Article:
Budget 2013 has been widely criticized as an attack on women. It follows on from – and indeed is only comprehensible in the context of – the ‘tardiness and utter lack of urgency’ shown by Ireland’s political society to deal with the fallout of Savita Halappanavar’s tragic death. But in an odd way, the Budget seems to map onto another (peculiarly) gendered issue right now: the debate about how TDs Luke ‘Ming’ Flanagan and Mick Wallace dress.
Apparently, the conventional and appropriate way for men to dress in the Dáil is to wear a jacket, a tailored shirt with a collar, and perhaps even a tie. Only men with such an appearance will ‘respect the dignity’ of Leinster House; other attire, such as denim jeans, is simply not good enough. That some of the new TDs do not appear dressed in such a dignified (read: honourable, upstanding, proper, manly) way is therefore cause for alarm.
I think it’s an obvious point to make here, but it’s nevertheless worth noting, that a dress code is a spatial technology, one that marks out a territory by excluding those who don’t (or won’t) adhere to it, and indicates how those who want to come in should appear when they are within that particular space. As a code, it sends a message that should be interpreted by potential entrants. It says, ‘We are here and we belong here and if you want to enter then abide by our norms.’
It should go without saying that such dress codes have no place in a democratic forum because of this explicitly exclusionary purpose. A democracy should be inclusive because, as Iris M. Young (2000) noted, ‘Inclusion increases the chances that those who make proposals will transform their positions from an initial self-regarding stance to a more objective appeal to justice, because they must listen to others with differing positions to whom they are also answerable’ (p.52). The focus here is on listening, not seeing. It is about communicating, persuasion, explaining why a wrong exists and how a remedy might correct it. By pursuing and then agreeing upon a particular dress code, a democratic forum such as the Dáil burdens representatives with unnecessary concerns that limit their scope to pursue ambitions in a manner that suits them. Appearances should not matter. On this principle alone, then, attempts to introduce a particular dress code are anti-democratic (and should be opposed).
What also needs to be said here, however, is that, in trying to enact rules about how public representatives should appear in our most important political forum, the men who seek to dominate the Dáil’s culture regarding attire are staking a claim over the democratic process as a whole. They are saying to the abstract citizen, ‘this is our space and we want it to stay the same’. After all, a dress code is intended to re-produce a space according to the wishes of those who already belong. It says to the potential entrant, ‘this space is stable and enduring: you have no right to unsettle or change it.’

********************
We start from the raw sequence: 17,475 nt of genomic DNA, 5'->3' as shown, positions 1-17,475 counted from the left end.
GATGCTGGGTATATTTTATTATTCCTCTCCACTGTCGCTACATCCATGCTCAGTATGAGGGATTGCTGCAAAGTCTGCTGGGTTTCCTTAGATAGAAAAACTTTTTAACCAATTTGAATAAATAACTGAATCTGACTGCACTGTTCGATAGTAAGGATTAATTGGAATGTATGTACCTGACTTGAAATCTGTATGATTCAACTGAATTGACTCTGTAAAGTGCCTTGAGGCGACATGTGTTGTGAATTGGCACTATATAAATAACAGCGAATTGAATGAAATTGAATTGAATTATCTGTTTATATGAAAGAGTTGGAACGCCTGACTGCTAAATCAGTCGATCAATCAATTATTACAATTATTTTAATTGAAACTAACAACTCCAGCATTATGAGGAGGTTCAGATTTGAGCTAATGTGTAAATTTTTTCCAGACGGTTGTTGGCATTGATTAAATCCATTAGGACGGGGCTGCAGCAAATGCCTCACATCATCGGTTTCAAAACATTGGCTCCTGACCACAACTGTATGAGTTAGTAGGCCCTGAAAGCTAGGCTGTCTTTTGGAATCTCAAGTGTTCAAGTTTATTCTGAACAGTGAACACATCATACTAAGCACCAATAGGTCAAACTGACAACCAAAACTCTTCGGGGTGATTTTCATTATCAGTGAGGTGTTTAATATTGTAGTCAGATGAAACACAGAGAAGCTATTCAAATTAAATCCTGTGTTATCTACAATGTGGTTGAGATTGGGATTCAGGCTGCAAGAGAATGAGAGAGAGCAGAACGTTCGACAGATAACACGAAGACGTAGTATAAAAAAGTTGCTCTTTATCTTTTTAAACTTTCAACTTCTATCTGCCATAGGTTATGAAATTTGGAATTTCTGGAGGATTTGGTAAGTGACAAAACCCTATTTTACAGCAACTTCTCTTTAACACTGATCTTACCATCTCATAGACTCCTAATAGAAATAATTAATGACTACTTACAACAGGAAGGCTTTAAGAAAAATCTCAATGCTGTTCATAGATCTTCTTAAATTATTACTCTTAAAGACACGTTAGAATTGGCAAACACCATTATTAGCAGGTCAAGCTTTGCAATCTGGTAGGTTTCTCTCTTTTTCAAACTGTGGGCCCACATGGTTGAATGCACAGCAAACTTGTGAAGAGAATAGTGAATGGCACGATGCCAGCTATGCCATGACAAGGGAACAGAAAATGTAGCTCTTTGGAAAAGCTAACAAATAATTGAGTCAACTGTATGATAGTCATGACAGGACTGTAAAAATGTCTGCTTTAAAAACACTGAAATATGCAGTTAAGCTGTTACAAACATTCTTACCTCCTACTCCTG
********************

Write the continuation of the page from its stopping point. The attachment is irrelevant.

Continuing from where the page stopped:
Given the building up of pressure outside Leinster House to see it reformed, to see its practices change, it is by no means coincidental that such a debate is occurring right now. The very stability and enduring power that people like Ceann Comhairle Sean Barrett believe they deserve is under threat. There is, for example, the election of TDs who challenge the dress code; an emerging debate about the need for a new republic; the Troika’s undermining of Leinster House; and public exhaustion with an austerity programme that often seems to have been implemented with too much enthusiasm. But there’s another threat out there: it’s the call from women such as Clara Fischer to be ‘included as authoritative knowers in discussions concerning us’ and the much broader pressure on our male representatives to take seriously the needs of women, especially during this crisis, but also generally.
Thus, against the backdrop of forces looking to undermine the stability of the Dáil’s culture and the power of its most influential players to shape its ways of being, it seems that one form of the backlash is to tighten up some of its rules in the hope that that very stability can be re-produced. In this sense, the dress code debate is intended to remind the citizen that dominant representatives in the Dáil are intent on retaining their territorial power over that chamber. They are saying: ‘By all means exert pressure on us to reform – even elect new TDs who you think will achieve that – but beware our tenacious capacity to survive just as we are and have been.’ Although concerning a seemingly mundane issue of men wearing jeans or collared shirts, it seems to me that this debate speaks volumes about the extent to which we can expect to see real change in Ireland so long as the current political class remains in place.